General Electric debuted a big new solar panel array outside the headquarters of GE Power on Thursday, inviting political and business leaders, the media, and project leaders within the company to mark the occasion.
The one dignitary that didn’t get the memo was Mother Nature ... but she showed up anyway.
The skies opened up to pour rain on the rollout, and the heavy layer of clouds cut electrical output to less than 10 percent of its 2.26-megawatt capacity.
Brighter days are ahead, though, and the company expects to generate more than 60 million kilowatt hours of electricity over the anticipated 25-year lifespan of the solar array, whose 6,800 panels sit on pillars on rows above a parking lot, forming the largest solar carport in upstate New York.
The electricity will be fed right into the Schenectady-Rotterdam campus, and provide about 4.5 percent of its power needs. This will be the equivalent of fossil fuel-generated electricity that would produce 1,850 metric tons of carbon dioxide a year.
The project was undertaken by Current, powered by GE, which is a business within General Electric that works to provides strategy-technology-digital solutions to clients to cut their power bills. More-efficient LED lights are the most frequent tool used, but solar power is another option.
With construction completed, the cost of operating the solar array for the next quarter century is nearly zero — every watt generated is pure savings. Spreading the cost of construction over 25 years vs. the cost of buying an equal amount of electricity from National Grid, GE expects to save $1.5 million a year.
The project was a lot more than the basic bolt-on panels that so many houses sport on their roofs these days. There was some careful planning as the engineers decided how to place the array in the middle of a large open area, subject to strong winds.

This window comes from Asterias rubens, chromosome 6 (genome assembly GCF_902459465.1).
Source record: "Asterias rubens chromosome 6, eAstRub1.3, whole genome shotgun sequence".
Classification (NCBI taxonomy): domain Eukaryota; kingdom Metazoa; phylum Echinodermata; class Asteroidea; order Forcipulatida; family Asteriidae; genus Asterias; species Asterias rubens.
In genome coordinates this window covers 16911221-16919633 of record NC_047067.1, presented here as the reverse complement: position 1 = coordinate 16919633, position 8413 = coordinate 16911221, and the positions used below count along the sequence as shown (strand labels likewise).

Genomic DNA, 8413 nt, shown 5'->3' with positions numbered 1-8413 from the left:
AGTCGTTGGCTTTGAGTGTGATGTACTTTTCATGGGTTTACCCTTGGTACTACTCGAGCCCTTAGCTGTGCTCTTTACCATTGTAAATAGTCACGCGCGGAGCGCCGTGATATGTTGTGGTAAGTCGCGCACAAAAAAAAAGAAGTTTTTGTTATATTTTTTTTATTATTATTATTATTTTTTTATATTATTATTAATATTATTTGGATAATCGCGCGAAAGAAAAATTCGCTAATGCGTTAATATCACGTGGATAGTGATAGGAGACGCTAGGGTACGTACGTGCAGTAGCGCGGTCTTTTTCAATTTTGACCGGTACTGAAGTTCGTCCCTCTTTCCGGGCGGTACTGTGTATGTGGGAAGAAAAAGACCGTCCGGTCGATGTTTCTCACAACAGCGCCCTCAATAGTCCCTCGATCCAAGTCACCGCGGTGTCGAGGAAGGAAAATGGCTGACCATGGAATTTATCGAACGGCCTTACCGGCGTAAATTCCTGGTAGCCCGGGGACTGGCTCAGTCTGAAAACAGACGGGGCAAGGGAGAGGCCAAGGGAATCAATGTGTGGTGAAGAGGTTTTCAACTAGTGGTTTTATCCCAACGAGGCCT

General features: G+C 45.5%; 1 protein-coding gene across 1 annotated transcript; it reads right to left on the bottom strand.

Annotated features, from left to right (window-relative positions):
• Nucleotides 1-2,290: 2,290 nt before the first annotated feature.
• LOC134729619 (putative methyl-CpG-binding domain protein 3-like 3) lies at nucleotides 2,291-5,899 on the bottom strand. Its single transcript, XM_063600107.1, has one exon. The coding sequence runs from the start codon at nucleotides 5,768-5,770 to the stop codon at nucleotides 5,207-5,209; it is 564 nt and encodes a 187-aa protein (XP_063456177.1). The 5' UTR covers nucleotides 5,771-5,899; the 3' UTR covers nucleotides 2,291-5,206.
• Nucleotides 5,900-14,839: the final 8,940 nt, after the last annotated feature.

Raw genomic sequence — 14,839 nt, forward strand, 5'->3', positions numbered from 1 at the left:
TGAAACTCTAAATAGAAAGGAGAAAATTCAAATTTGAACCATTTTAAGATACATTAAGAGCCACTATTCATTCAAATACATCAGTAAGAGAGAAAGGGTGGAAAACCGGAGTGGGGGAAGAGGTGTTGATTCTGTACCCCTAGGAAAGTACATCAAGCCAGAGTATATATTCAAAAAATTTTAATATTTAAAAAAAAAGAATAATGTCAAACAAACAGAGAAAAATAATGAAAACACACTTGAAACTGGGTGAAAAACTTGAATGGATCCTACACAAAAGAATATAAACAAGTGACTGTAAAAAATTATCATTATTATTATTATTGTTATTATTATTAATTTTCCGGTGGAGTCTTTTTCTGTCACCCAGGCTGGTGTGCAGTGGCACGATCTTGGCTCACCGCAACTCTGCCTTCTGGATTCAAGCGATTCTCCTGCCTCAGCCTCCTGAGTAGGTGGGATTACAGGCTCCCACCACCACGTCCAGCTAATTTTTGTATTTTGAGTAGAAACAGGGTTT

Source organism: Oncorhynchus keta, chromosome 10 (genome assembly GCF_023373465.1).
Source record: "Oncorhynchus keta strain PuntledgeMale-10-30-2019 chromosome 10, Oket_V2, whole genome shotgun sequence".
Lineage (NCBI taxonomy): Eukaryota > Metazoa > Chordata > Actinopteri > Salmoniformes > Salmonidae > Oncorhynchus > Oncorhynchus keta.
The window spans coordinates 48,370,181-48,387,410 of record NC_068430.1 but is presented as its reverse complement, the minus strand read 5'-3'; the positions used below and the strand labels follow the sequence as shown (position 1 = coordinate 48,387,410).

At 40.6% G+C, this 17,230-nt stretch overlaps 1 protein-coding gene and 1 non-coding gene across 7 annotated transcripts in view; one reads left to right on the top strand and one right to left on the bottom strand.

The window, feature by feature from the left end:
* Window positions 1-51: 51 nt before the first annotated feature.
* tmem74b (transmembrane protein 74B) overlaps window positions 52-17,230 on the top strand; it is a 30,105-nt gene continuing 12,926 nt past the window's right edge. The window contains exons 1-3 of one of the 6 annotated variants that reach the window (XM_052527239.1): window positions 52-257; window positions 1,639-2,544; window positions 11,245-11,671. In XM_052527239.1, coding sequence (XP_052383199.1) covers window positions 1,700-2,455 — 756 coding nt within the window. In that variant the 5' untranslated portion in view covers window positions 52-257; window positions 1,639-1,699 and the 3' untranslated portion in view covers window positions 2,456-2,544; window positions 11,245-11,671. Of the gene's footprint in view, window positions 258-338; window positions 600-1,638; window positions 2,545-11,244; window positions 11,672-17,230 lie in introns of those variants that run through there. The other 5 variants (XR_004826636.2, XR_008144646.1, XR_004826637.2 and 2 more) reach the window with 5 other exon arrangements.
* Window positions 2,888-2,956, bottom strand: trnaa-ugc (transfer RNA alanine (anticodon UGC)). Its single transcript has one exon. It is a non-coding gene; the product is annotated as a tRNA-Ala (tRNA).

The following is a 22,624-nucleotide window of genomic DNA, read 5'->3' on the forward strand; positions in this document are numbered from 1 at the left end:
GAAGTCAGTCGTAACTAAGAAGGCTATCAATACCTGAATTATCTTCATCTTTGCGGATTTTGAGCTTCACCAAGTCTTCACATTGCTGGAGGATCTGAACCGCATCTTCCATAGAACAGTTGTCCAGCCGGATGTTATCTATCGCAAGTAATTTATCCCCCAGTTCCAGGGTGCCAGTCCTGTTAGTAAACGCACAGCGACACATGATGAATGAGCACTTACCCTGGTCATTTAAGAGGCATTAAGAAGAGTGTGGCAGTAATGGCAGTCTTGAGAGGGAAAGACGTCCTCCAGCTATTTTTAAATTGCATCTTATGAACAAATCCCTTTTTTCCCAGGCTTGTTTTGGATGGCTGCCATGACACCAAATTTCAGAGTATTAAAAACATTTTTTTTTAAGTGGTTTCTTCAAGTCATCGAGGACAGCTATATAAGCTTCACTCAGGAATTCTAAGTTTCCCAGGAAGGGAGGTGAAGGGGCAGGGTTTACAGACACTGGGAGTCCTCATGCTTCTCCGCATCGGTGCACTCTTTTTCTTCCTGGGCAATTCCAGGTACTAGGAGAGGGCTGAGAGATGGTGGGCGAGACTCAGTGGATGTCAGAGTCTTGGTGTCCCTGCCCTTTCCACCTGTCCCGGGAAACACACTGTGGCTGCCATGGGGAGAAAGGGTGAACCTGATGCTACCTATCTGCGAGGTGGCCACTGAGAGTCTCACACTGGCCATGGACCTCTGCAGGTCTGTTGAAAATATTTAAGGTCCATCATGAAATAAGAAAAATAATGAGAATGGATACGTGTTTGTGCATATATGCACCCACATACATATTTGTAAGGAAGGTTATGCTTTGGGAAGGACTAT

“Essentially, it’s a gigantic kite,” said Derrik Filippo, project manager.
A Y shape was chosen for the canopies to give the panels the best possible orientation to the sun. The below-ground part of the project was just as important — footings were driven as much as 65 feet into the ground to provide the carport strength to withstand 110 mph winds and a 5-foot snowpack.
“That’s the kind of things we have to design for,” Filippo said.
GE is not disclosing the overall cost of the project for competitive reasons. It is receiving incentives for construction of the carport from the New York State Energy Research and Development Authority, as part of the state’s NY-Sun initiative. It also will receive NYSERDA renewable energy credits — one REC per megawatt hour of power generated.
GE does not manufacture solar panels. So Current uses other companies’ panels as part of the energy-saving solutions it prepares for customers. Current is headquartered in Boston, but its solar team is based here in Schenectady.
Erik Schiemann, general manager of solar for Current, said the company has installed ground-mount and carport-mount solar arrays for other industrial customers, and putting one on the Schenectady campus, so prominent in the company’s 125-year story, was a logical next step.
“Historically, the hard part has been making solar technology an attractive investment from both a cost and environmental perspective,” he said in a statement Thursday. “But more than ever before, commercial and industrial companies are realizing that energy efficient technologies are now a realistic option for reducing their energy bills while improving overall sustainability.”
Maryrose Sylvester, president and CEO of Current, said at Thursday’s event that the project shows the company’s commitment to renewable energy and sustainability. Also, she said, it just makes financial sense.
“It’s a terrific economic investment.”